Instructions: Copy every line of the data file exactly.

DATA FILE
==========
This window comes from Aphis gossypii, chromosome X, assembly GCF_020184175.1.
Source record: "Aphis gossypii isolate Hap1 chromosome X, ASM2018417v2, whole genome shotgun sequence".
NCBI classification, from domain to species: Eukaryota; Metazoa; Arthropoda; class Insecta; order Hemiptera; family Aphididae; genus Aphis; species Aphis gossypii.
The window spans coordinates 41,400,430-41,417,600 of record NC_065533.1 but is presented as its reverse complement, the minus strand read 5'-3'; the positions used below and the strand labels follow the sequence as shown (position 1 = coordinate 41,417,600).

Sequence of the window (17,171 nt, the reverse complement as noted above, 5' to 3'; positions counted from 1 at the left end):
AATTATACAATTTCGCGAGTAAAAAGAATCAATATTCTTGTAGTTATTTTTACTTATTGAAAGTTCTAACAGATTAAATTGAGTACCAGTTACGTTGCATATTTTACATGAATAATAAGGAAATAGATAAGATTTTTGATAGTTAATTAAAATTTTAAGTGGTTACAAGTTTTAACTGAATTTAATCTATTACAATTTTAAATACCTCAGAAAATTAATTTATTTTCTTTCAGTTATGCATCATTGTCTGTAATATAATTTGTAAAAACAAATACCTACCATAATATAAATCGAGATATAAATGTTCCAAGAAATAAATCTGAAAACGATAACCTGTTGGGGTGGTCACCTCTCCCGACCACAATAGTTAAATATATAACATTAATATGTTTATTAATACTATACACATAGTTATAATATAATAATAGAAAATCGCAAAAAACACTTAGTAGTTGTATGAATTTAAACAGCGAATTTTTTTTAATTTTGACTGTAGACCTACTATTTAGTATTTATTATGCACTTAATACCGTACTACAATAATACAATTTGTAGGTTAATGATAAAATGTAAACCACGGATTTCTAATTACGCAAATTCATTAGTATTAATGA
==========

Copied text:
This window comes from Aphis gossypii, chromosome X, assembly GCF_020184175.1.
Source record: "Aphis gossypii isolate Hap1 chromosome X, ASM2018417v2, whole genome shotgun sequence".
NCBI classification, from domain to species: Eukaryota; Metazoa; Arthropoda; class Insecta; order Hemiptera; family Aphididae; genus Aphis; species Aphis gossypii.
The window spans coordinates 41,400,430-41,417,600 of record NC_065533.1 but is presented as its reverse complement, the minus strand read 5'-3'; the positions used below and the strand labels follow the sequence as shown (position 1 = coordinate 41,417,600).

Sequence of the window (17,171 nt, the reverse complement as noted above, 5' to 3'; positions counted from 1 at the left end):
AATTATACAATTTCGCGAGTAAAAAGAATCAATATTCTTGTAGTTATTTTTACTTATTGAAAGTTCTAACAGATTAAATTGAGTACCAGTTACGTTGCATATTTTACATGAATAATAAGGAAATAGATAAGATTTTTGATAGTTAATTAAAATTTTAAGTGGTTACAAGTTTTAACTGAATTTAATCTATTACAATTTTAAATACCTCAGAAAATTAATTTATTTTCTTTCAGTTATGCATCATTGTCTGTAATATAATTTGTAAAAACAAATACCTACCATAATATAAATCGAGATATAAATGTTCCAAGAAATAAATCTGAAAACGATAACCTGTTGGGGTGGTCACCTCTCCCGACCACAATAGTTAAATATATAACATTAATATGTTTATTAATACTATACACATAGTTATAATATAATAATAGAAAATCGCAAAAAACACTTAGTAGTTGTATGAATTTAAACAGCGAATTTTTTTTAATTTTGACTGTAGACCTACTATTTAGTATTTATTATGCACTTAATACCGTACTACAATAATACAATTTGTAGGTTAATGATAAAATGTAAACCACGGATTTCTAATTACGCAAATTCATTAGTATTAATGA